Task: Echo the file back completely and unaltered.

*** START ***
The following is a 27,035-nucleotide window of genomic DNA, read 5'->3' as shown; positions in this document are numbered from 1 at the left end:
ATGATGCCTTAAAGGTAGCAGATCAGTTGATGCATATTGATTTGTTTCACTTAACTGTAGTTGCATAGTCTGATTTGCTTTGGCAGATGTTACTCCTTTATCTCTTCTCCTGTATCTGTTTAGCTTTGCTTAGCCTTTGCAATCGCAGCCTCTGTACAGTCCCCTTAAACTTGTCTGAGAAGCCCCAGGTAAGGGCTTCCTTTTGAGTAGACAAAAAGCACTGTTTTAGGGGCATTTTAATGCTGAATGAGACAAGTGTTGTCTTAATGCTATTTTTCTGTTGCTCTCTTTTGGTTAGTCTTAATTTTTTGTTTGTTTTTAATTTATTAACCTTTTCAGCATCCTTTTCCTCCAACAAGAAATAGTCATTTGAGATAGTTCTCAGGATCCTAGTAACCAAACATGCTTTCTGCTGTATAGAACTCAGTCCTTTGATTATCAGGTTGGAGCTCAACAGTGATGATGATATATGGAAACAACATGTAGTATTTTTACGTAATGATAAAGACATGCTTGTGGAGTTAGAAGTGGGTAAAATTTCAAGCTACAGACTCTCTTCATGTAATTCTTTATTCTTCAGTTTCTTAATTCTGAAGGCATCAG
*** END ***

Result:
The following is a 27,035-nucleotide window of genomic DNA, read 5'->3' as shown; positions in this document are numbered from 1 at the left end:
ATGATGCCTTAAAGGTAGCAGATCAGTTGATGCATATTGATTTGTTTCACTTAACTGTAGTTGCATAGTCTGATTTGCTTTGGCAGATGTTACTCCTTTATCTCTTCTCCTGTATCTGTTTAGCTTTGCTTAGCCTTTGCAATCGCAGCCTCTGTACAGTCCCCTTAAACTTGTCTGAGAAGCCCCAGGTAAGGGCTTCCTTTTGAGTAGACAAAAAGCACTGTTTTAGGGGCATTTTAATGCTGAATGAGACAAGTGTTGTCTTAATGCTATTTTTCTGTTGCTCTCTTTTGGTTAGTCTTAATTTTTTGTTTGTTTTTAATTTATTAACCTTTTCAGCATCCTTTTCCTCCAACAAGAAATAGTCATTTGAGATAGTTCTCAGGATCCTAGTAACCAAACATGCTTTCTGCTGTATAGAACTCAGTCCTTTGATTATCAGGTTGGAGCTCAACAGTGATGATGATATATGGAAACAACATGTAGTATTTTTACGTAATGATAAAGACATGCTTGTGGAGTTAGAAGTGGGTAAAATTTCAAGCTACAGACTCTCTTCATGTAATTCTTTATTCTTCAGTTTCTTAATTCTGAAGGCATCAG